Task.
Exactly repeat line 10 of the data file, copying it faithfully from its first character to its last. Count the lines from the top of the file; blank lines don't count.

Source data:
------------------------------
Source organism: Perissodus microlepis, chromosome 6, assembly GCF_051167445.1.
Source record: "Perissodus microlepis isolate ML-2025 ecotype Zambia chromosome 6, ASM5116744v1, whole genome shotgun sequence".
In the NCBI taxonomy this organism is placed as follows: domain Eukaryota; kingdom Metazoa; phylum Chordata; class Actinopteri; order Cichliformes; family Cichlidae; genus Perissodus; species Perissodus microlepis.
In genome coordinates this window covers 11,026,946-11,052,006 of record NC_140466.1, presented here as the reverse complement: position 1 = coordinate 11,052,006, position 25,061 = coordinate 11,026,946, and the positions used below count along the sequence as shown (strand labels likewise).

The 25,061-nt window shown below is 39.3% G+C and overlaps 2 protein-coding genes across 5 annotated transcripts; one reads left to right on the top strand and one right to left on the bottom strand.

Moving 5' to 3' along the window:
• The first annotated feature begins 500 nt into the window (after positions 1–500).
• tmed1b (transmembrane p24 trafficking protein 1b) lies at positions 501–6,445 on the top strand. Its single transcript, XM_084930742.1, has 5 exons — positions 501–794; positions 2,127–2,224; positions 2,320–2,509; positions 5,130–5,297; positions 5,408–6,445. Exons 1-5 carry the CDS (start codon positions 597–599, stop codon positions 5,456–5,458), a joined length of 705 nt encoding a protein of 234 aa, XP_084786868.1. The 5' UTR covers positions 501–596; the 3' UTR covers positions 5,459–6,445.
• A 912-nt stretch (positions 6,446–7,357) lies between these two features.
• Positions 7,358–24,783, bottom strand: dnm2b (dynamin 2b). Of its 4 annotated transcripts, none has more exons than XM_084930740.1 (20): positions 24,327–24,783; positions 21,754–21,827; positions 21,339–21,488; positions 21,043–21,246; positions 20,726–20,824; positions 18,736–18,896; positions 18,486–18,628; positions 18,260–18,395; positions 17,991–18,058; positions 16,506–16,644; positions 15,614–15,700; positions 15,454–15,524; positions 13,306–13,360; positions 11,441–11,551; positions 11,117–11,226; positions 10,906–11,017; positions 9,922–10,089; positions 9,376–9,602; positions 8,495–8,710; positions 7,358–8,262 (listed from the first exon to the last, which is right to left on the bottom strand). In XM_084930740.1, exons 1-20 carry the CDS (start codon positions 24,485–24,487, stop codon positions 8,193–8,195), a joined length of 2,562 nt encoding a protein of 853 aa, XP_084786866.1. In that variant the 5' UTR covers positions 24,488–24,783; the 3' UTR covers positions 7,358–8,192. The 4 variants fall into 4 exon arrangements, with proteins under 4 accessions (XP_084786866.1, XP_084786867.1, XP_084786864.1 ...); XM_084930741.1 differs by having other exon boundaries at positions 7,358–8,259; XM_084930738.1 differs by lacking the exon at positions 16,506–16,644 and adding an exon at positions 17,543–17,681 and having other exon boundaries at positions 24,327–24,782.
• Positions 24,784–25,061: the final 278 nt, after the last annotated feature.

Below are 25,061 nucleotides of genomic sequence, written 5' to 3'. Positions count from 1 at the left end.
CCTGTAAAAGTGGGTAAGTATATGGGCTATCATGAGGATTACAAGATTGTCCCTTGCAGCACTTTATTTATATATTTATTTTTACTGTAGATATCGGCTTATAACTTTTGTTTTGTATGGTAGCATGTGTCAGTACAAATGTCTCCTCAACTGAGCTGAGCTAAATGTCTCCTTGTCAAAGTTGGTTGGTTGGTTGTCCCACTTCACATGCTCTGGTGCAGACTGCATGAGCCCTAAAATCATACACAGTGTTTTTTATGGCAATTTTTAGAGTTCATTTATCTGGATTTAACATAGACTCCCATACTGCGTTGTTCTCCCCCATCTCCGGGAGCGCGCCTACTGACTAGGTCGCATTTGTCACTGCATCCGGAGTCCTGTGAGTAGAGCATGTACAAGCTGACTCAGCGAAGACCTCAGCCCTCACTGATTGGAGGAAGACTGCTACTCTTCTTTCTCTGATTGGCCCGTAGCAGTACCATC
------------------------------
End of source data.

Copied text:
• Positions 7,358–24,783, bottom strand: dnm2b (dynamin 2b). Of its 4 annotated transcripts, none has more exons than XM_084930740.1 (20): positions 24,327–24,783; positions 21,754–21,827; positions 21,339–21,488; positions 21,043–21,246; positions 20,726–20,824; positions 18,736–18,896; positions 18,486–18,628; positions 18,260–18,395; positions 17,991–18,058; positions 16,506–16,644; positions 15,614–15,700; positions 15,454–15,524; positions 13,306–13,360; positions 11,441–11,551; positions 11,117–11,226; positions 10,906–11,017; positions 9,922–10,089; positions 9,376–9,602; positions 8,495–8,710; positions 7,358–8,262 (listed from the first exon to the last, which is right to left on the bottom strand). In XM_084930740.1, exons 1-20 carry the CDS (start codon positions 24,485–24,487, stop codon positions 8,193–8,195), a joined length of 2,562 nt encoding a protein of 853 aa, XP_084786866.1. In that variant the 5' UTR covers positions 24,488–24,783; the 3' UTR covers positions 7,358–8,192. The 4 variants fall into 4 exon arrangements, with proteins under 4 accessions (XP_084786866.1, XP_084786867.1, XP_084786864.1 ...); XM_084930741.1 differs by having other exon boundaries at positions 7,358–8,259; XM_084930738.1 differs by lacking the exon at positions 16,506–16,644 and adding an exon at positions 17,543–17,681 and having other exon boundaries at positions 24,327–24,782.